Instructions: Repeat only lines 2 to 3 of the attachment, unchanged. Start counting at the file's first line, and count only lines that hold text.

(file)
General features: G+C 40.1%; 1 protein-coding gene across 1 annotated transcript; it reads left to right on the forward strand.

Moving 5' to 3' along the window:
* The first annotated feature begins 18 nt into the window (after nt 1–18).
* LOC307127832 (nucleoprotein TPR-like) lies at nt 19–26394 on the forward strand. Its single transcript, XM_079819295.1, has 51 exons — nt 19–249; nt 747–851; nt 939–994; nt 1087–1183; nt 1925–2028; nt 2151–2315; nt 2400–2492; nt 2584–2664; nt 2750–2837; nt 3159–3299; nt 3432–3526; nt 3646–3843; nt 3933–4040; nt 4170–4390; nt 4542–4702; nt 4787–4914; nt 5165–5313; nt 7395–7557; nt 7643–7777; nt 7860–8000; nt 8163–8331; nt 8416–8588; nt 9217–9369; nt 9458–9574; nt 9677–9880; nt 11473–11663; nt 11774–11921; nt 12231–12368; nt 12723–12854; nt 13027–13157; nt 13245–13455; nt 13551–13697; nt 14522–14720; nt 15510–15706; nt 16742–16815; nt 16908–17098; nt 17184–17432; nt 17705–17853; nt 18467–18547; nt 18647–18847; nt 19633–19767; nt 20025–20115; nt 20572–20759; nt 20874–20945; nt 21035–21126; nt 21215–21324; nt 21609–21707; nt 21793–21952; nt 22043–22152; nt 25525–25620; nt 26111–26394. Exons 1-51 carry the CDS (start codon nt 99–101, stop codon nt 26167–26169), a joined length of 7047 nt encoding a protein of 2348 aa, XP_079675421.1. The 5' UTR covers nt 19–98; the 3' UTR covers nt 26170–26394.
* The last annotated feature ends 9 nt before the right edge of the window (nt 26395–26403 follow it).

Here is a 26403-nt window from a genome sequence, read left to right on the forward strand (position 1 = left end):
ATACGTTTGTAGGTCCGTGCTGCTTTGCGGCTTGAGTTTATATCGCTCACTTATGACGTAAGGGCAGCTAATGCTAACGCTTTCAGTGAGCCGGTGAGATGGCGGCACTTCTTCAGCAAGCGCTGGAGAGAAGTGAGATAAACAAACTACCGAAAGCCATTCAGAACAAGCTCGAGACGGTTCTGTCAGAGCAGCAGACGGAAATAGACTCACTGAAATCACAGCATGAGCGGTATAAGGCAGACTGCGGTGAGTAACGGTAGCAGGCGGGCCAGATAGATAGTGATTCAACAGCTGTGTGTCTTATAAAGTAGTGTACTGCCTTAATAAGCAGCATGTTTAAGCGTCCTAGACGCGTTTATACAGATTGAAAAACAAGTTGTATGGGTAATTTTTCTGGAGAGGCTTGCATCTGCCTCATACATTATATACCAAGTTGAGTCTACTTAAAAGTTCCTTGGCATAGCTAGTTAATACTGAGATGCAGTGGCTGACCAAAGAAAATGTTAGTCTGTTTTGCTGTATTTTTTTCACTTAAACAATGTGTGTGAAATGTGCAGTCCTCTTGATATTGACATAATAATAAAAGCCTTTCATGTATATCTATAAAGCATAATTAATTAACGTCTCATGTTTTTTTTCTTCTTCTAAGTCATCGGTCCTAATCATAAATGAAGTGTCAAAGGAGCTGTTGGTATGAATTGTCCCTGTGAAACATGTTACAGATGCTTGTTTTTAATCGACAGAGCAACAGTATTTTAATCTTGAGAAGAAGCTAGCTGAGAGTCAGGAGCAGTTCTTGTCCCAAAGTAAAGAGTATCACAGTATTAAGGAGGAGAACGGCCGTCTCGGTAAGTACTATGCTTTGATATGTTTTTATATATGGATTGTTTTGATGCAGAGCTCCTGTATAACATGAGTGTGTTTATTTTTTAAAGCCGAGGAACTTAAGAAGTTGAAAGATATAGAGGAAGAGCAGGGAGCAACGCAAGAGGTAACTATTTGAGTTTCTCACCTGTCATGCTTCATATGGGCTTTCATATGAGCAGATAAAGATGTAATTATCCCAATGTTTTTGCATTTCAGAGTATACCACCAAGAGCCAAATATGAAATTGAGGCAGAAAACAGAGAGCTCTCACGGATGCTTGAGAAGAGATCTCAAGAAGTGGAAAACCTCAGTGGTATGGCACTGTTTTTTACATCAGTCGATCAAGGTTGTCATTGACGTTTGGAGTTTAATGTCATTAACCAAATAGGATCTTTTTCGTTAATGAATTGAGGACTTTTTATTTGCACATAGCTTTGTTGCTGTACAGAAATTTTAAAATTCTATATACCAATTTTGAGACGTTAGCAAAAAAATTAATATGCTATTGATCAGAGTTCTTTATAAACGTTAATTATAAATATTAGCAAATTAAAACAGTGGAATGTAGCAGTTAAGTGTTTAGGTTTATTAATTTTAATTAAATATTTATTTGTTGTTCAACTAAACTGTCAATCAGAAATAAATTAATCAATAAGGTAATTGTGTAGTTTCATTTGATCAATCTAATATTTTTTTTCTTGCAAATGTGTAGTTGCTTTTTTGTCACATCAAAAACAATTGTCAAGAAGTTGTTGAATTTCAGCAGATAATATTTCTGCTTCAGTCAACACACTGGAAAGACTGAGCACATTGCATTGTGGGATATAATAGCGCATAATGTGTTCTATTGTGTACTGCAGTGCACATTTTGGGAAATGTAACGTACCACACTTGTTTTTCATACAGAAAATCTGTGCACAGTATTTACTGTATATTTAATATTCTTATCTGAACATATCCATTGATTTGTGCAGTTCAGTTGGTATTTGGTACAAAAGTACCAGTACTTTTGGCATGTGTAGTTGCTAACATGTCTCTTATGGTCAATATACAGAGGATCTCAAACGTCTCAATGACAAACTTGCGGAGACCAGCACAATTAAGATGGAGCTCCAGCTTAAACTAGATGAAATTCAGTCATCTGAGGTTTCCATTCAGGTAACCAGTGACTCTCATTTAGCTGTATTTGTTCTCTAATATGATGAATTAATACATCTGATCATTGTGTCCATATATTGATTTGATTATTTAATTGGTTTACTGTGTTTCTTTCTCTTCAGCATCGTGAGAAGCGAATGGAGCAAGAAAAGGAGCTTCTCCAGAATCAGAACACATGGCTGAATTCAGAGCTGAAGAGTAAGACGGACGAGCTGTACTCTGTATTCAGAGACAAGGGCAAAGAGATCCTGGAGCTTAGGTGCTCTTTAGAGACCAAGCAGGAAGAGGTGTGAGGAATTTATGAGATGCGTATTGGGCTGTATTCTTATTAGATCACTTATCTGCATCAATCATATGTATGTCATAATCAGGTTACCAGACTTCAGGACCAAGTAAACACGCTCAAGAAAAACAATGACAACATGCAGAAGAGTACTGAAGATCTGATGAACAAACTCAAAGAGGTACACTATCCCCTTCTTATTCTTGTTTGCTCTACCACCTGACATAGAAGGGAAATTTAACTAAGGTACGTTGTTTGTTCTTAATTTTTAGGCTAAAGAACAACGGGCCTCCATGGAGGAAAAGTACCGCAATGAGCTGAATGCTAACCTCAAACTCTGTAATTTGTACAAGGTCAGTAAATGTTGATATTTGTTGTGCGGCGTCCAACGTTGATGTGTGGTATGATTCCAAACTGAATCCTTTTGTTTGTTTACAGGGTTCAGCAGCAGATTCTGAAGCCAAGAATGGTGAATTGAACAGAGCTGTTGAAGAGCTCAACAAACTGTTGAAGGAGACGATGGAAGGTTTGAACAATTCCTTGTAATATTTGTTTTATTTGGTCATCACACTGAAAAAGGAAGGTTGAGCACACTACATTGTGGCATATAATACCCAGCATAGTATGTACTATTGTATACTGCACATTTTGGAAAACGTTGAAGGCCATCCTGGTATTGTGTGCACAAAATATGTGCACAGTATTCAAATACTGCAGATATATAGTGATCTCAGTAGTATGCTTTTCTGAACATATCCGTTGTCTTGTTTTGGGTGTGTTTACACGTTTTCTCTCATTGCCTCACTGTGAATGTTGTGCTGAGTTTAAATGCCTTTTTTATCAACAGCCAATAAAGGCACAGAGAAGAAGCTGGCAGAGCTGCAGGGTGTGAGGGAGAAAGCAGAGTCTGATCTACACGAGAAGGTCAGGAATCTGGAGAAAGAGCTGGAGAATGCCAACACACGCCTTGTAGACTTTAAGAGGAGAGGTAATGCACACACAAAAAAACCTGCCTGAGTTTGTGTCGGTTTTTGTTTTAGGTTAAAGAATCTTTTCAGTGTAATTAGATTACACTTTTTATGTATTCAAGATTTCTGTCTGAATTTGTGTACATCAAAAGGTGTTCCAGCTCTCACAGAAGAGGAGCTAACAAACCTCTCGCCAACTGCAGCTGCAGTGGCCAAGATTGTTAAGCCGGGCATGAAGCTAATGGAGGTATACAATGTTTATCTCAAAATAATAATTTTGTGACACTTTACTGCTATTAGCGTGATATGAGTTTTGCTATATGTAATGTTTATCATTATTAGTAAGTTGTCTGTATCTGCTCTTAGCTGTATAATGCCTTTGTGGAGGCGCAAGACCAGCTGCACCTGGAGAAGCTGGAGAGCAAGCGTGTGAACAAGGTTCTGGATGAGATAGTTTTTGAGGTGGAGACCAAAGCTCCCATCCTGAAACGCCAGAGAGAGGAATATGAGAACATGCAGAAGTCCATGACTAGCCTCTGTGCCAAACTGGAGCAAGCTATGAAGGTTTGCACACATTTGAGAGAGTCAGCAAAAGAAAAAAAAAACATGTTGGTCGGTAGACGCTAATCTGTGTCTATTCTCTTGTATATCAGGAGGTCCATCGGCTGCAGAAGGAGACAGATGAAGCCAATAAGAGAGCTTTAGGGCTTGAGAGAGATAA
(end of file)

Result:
Moving 5' to 3' along the window:
* The first annotated feature begins 18 nt into the window (after nt 1–18).